Intel’s LGA1155 socket and its supporting chipsets have been on the market for a fair old while now. They’ve had a relatively successful run too (excepting, of course, the SATA bug ordeal), thanks largely to their excellent stock speed performance and ludicrous overclocking potential. In truth, though, we’ve been a little disappointed by the crop of LGA1155 boards - not because they’ve been bad (far from it, in fact), but because they’ve all been very samey.
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The culprit for this is Intel’s decision to use an integrated clock generator, meaning the only real way to overclock an LGA1155 system is through the CPU multiplier. This puts all the strain on the CPU and means that most of the motherboards we’ve seen perform very similarly - nearly all of them have hit an overclock between 4.8GHz and 5.1GHz.
Of course, motherboard manufacturers are aware of this homogeneity too, so they’re turning to the only other areas available to differentiate their products - features and price.
It’s pretty obvious which route Gigabyte has taken with the GA-Z68AP-D3. Despite being based on Intel's premium Z68 chipset, it costs just £82. We’ve been hard on Z68 boards in the past, as it doesn’t add many useful features over Intel's P67 chipset, despite the extra cost.
The one useful feature the more expensive chipset has is Intel Smart Response; a feature that lets you use a small SSD as a high speed cache for a larger mechanical hard disk. This didn’t make much sense when Z68 boards cost £150 - if you can spend £150 on a motherboard, it’s a good bet you can afford a decent sized SSD too - but it becomes a more compelling idea when the motherboard costs £82. We’ve said all along that Smart Response is a technology better aimed at the lower end of the market, where people aren’t likely to be willing to stump up for a high-capacity SSD.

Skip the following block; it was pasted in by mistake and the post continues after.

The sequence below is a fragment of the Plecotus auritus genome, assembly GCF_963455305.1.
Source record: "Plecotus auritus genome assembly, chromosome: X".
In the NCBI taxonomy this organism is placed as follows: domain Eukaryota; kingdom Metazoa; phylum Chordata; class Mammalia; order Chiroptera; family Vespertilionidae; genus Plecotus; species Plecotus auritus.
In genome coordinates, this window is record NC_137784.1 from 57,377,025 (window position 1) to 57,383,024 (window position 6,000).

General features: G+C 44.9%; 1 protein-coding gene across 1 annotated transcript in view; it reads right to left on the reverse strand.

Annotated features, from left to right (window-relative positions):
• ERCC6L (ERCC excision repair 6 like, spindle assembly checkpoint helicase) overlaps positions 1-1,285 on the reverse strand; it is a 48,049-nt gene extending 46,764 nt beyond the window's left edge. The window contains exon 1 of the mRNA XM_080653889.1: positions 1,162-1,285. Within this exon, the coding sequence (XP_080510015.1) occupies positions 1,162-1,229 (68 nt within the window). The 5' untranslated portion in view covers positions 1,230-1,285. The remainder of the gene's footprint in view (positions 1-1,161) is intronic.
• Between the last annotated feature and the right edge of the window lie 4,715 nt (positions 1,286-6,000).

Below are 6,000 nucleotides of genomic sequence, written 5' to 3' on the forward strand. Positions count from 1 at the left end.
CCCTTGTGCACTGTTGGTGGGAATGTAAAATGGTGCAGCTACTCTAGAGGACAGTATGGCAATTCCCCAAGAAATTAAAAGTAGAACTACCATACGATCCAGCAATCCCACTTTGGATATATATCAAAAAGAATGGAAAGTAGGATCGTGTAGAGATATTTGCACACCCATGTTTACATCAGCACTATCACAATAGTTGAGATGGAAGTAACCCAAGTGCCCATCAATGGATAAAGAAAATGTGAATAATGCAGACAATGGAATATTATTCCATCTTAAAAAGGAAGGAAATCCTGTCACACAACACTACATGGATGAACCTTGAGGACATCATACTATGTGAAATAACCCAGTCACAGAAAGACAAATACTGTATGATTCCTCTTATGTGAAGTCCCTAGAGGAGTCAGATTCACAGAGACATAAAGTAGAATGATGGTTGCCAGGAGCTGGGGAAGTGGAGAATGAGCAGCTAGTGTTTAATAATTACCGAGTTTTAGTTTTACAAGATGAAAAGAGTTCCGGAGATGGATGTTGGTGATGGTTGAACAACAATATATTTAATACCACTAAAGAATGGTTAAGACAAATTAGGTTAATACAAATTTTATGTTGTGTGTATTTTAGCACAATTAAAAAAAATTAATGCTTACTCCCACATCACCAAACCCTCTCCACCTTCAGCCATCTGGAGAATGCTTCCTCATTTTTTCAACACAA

Gigabyte is aware of this too, as the Z68AP-D3 sports a handy little mSATA port next to the CPU socket, which would make an ideal home for a small and cheap SSD, such as OCZ’s 30GB Nocti drive. This could happily function as a dedicated Smart Response drive and give a PC built around it the pop and feel of a system with a true SSD boot drive.
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Apart from its price and onboard mSATA port, the Z68AP-D3 is relatively unremarkable. We won’t spend too much time dwelling on the more mundane aspects of the board, as you’ve heard it all before anyway. What we will say, though, is that the board is slightly slimmer than a regular ATX board; a move that's quite common at this end of the market as less PCB area equals lower material costs.
The board also sports 5+1 phase VRM circuitry, which is impressive for such a cheap board. There's a pair of PCI-E 16x slots too, although they only have Crossfire X certification - there's no SLI. The back panel plays home to some surprises too, such as the pair of USB 3 ports and, interestingly, a serial and a parallel port. These will have little use for home users but may be useful for small businesses where many items, such as barcode scanners, still use them.
Chipset Intel Z68
CPU support LGA1155 Core i3, Core i5 and Core i7
Memory support 4 slots: max 32GB DDR3 (2,133MHz)
Expansion slots Two 16x PCI-E 2.0 slots (one 16x, one 4x), two PCI, three 1x PCI-E
Sound Intel HD Audio via Realtek ALC889
Networking Realtek RTL8111E Gigabit Ethernet
Overclocking: HTT frequency 80-200MHz, CPU multiplier: 16-59, max voltages, CPU +0.64V, QPI/VTT 1.7V, RAM 2.6V, PLL 2.52V, System Agent 1.35V, Graphics DVID +0.32V
Ports 2 x SATA 6Gbps, 4 x SATA 3Gbps, mSATA, PS/2, 10 x USB 2, 2 x USB 3, LAN, audio out, line in, mic, parallel port, serial port, optical S/PDIF out, HDMI